Table tennis, often known as Ping Pong, was a favorite after-dinner sport among Victorian England's upper class. During their rule over India in the 1860s and 1970s, British military officers introduced makeshift versions of the game to the country.
The sport grew in popularity, and a number of competitions were staged in 1901 and by the same year, books were being written about the game. The first unofficial Table Tennis World Championship took place in 1902. The Table Tennis Association (TTA) was established in 1921, while the United States Table Tennis Association (USTTA) was established in 1933 by the US governing body.
Table tennis which is one of the oldest sports in Nepal was established officially as the All Nepal Table Tennis Association in 1950 AD. Nepal has represented many international tournaments and has organized national games since its establishment.
29-year-old Nabita Shrestha was fascinated by table tennis ever since she first heard about it during her childhood. She had always been enthusiastic about sports and would play whatever was available at school. "I was still quite young when I first learned about table tennis", she says. "Seniors in my school wouldn't let juniors play much. But that didn't stop me from playing. I was so fascinated that I could play anywhere, including on the floor, cemented board, and even on the wooden ply of the bed,” she adds. Shrestha later went on to become a national table tennis player in Nepal.
"I used to play taekwondo before I discovered table tennis. My parents, especially my father, were upset when I told them I wanted to play table tennis instead of taekwondo", she says. With the support of her coach who never stopped encouraging her, Shrestha kept playing despite her father's disapproval. "I'll never forget the day I was chosen for the first time to represent my school in table tennis. That is the most memorable and happy event of my life because I began to consider table tennis as an important part of my life from that day forward," she says.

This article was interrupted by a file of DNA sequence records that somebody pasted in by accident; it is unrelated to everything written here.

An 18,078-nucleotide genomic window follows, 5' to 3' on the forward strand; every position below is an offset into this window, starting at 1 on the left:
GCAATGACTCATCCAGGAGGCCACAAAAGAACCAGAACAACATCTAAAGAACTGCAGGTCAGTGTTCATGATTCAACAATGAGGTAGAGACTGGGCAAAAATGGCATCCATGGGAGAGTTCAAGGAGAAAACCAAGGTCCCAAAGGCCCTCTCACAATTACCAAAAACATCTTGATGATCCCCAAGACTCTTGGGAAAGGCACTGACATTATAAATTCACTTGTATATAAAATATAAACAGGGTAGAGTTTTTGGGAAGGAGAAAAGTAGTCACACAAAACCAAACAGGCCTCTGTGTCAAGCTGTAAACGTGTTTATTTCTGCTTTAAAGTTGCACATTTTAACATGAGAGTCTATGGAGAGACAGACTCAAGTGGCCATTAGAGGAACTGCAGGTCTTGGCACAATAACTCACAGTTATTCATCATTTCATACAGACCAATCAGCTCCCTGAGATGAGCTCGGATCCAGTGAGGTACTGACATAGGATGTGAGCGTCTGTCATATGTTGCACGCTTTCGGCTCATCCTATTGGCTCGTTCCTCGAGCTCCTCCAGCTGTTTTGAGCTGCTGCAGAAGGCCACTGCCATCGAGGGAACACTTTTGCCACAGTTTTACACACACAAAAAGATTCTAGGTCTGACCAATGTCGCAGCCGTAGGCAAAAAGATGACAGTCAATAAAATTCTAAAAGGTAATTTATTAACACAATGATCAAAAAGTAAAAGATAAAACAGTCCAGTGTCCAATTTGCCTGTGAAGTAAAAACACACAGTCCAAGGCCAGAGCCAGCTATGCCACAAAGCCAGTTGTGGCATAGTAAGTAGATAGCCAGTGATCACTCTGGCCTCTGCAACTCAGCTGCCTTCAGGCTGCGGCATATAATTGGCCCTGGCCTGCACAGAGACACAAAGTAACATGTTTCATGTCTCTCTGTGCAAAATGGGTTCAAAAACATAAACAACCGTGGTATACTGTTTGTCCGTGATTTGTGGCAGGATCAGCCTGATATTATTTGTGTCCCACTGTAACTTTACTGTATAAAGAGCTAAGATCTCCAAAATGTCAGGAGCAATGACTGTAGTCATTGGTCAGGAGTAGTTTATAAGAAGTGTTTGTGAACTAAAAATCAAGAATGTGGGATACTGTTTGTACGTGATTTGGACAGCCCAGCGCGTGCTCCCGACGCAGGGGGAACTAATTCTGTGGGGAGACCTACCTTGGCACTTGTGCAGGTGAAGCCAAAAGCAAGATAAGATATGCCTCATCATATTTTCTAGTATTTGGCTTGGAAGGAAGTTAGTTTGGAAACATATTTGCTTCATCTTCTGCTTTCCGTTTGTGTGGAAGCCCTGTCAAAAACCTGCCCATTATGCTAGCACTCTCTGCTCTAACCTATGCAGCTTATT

Shrestha, a 8-time national gold medallist, has also won numerous international medals since she was a member of Nepal's junior Table Tennis team. She just won 2 bronze in the 13th South Asian Games, which were held in Nepal. She was the winner of the Bajaj Pulsar Sports People's Choice Award in 2015 and was named Best Player of the Year by the Nepal National and International Players Association in 2011, 2012, 2013 and 2018.
Shrestha is not only a player, but she is also a coach, a national referee, an executive member of the Kathmandu District Table Tennis Association and the Nepal National and International Players' Association (NNIPA), and used to be the secretary of the Baneshwor Rotary Club.
Shrestha is now married and has a child, but her passion for table tennis has not gone. "My husband, who is also a table tennis player and coach, has always been my biggest supporter, not just in my table tennis profession but also in my personal life, since the day I met him. Despite the fact that we have a child and it might be difficult to manage time, he has always been supportive of my games and training," shares Shrestha.
Shrestha also established the Stag Champion Table Tennis Academy where she, her husband, Rakesh Maharjan, and national player Alina Maharjan train roughly 14 young players. "Being a sportsperson, no matter where you are in the world is not a terrible thing if you are talented and hardworking. The majority of Nepalese athletes are dissatisfied with the government's facilities, and they must purchase their own sporting equipment; nonetheless, this does not prevent us from continuing to do what we love. Discipline, hard effort, smart work, commitment, dedication, and enthusiasm, in my opinion, are the fundamental qualities for anyone to be successful in life, whether in sports or not," Shrestha says.